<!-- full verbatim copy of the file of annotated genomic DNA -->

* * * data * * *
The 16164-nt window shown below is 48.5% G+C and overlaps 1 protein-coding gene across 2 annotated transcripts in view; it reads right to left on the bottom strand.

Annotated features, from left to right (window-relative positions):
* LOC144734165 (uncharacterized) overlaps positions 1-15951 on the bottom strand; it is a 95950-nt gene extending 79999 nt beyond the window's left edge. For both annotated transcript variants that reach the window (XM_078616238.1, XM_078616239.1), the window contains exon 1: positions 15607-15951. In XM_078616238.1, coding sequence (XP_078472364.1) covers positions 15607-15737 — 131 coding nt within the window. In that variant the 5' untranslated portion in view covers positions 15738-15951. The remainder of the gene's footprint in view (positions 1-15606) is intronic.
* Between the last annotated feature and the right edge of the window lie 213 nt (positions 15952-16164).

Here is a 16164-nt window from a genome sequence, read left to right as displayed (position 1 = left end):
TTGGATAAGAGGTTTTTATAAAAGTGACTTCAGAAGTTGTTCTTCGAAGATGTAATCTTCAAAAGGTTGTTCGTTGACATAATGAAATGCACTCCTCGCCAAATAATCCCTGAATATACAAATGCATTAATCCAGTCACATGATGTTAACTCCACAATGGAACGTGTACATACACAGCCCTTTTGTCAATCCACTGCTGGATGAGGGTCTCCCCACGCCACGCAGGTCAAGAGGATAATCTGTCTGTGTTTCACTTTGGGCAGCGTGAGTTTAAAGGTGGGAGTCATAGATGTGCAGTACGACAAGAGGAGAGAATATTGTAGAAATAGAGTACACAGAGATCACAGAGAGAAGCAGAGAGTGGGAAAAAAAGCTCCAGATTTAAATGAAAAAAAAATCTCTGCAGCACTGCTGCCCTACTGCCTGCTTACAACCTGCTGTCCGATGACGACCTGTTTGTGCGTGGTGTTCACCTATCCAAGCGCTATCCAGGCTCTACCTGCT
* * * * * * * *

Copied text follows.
The 16164-nt window shown below is 48.5% G+C and overlaps 1 protein-coding gene across 2 annotated transcripts in view; it reads right to left on the bottom strand.

Annotated features, from left to right (window-relative positions):
* LOC144734165 (uncharacterized) overlaps positions 1-15951 on the bottom strand; it is a 95950-nt gene extending 79999 nt beyond the window's left edge. For both annotated transcript variants that reach the window (XM_078616238.1, XM_078616239.1), the window contains exon 1: positions 15607-15951. In XM_078616238.1, coding sequence (XP_078472364.1) covers positions 15607-15737 — 131 coding nt within the window. In that variant the 5' untranslated portion in view covers positions 15738-15951. The remainder of the gene's footprint in view (positions 1-15606) is intronic.
* Between the last annotated feature and the right edge of the window lie 213 nt (positions 15952-16164).

Here is a 16164-nt window from a genome sequence, read left to right as displayed (position 1 = left end):
TTGGATAAGAGGTTTTTATAAAAGTGACTTCAGAAGTTGTTCTTCGAAGATGTAATCTTCAAAAGGTTGTTCGTTGACATAATGAAATGCACTCCTCGCCAAATAATCCCTGAATATACAAATGCATTAATCCAGTCACATGATGTTAACTCCACAATGGAACGTGTACATACACAGCCCTTTTGTCAATCCACTGCTGGATGAGGGTCTCCCCACGCCACGCAGGTCAAGAGGATAATCTGTCTGTGTTTCACTTTGGGCAGCGTGAGTTTAAAGGTGGGAGTCATAGATGTGCAGTACGACAAGAGGAGAGAATATTGTAGAAATAGAGTACACAGAGATCACAGAGAGAAGCAGAGAGTGGGAAAAAAAGCTCCAGATTTAAATGAAAAAAAAATCTCTGCAGCACTGCTGCCCTACTGCCTGCTTACAACCTGCTGTCCGATGACGACCTGTTTGTGCGTGGTGTTCACCTATCCAAGCGCTATCCAGGCTCTACCTGCT